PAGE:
Politics: A Game of Shadows?

The idea of secrecy and subterfuge seems to go hand in hand with the air of politics in today’s world. Secret deals forged between corporations and senators, with favorable laws backed and implemented in exchange payment in the form of hefty superpak campaign donations; hidden military operations pulled off largely without the public’s knowledge, and things of a more cloak and dagger nature.

It would then seem ironic then  how often the 1st Amendment and the Freedom of Information Act are brought up in today’s political climate, considering the vast crackdown’s on investigative journalism even in America today. But how much information is too much information? Where is that line that separates the need-to-know from the dangerous-to-know? One might recall the actions taken by WikiLeaks founder Julian Assange and the Military documents that were released via and informant within the United States Army. These documents reveled startling information about out countries actions and motives in the Middle East, but at the same time revealed the names of our tribal allies amongst the villages and cities of Iraq, Afghanistan, and beyond, possibly putting them into harms way. This brings up a stark contrast to what we the people may believe to be our entitled right to know what our Government is up too, but what if that information places others into harms way?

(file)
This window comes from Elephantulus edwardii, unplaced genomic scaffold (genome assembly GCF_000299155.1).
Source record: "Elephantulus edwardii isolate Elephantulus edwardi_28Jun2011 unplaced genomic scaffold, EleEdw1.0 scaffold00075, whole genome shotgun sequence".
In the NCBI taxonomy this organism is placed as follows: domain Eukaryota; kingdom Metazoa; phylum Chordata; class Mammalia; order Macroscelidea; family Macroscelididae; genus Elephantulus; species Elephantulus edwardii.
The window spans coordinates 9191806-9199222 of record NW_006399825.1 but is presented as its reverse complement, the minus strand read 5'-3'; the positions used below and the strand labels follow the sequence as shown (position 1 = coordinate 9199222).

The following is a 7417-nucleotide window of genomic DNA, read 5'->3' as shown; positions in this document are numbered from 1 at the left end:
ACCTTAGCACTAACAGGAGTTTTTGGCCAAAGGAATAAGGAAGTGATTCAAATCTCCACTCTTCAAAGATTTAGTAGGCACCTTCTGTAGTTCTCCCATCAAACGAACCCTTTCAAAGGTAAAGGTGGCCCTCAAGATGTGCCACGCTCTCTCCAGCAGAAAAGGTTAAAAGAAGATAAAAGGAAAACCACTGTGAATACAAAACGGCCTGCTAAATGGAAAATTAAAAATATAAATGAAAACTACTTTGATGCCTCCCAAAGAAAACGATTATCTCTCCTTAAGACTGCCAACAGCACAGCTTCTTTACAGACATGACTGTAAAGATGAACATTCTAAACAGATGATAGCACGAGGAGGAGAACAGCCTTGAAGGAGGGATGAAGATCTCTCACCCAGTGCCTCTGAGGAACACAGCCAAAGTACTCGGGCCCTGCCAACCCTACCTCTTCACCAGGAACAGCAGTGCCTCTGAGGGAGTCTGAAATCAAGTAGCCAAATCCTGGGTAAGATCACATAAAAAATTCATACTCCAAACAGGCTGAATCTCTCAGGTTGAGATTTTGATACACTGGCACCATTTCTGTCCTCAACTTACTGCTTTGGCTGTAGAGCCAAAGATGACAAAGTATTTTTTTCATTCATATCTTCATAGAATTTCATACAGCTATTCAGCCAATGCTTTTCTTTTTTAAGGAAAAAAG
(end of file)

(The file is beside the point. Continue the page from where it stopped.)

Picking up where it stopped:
It is often the excuse of politicians to keep relevant sensitive information in the dark towards the public in the “interest of safety”, and as would be expected many times the true motive behind things is simply to prevent any embarrassing or disenfranchising information about any given politician from reaching the public. Mitt Romney’s now infamous “47%” comment is a good example of this. Whether or not the information is truly relevant to the public it places the former governor in a bad light and as thus was something the Romney camp would have rather kept out of the spotlight. A more destructive example would be the backlash against the offensive Independent movie about Islam that was used as a spark for the US Embassy attacks in Benghazi. The creator of the film is currently in hiding with news agents from nearly every agency trying to get more information about him to the public. With the current outrage over his film, how safe do you think he’ll be with his personal contact information released to the public, this is a clear threat to his personal safety and that should be kept in mind? His film, while offensive, was an article of free speech, and now conversely he is trying to keep himself and his information away from the public.

In a sense we as a people have almost been groomed to have a desire to dig a little deeper into a story, find out what secrets our Government is hiding from us, and make that information known to all. While I accept and agree with this, especially in terms of political campaign finance and tax laws, I do believe that there are situations in which our desire to know the full, unfiltered, truth can cause more harm than good.

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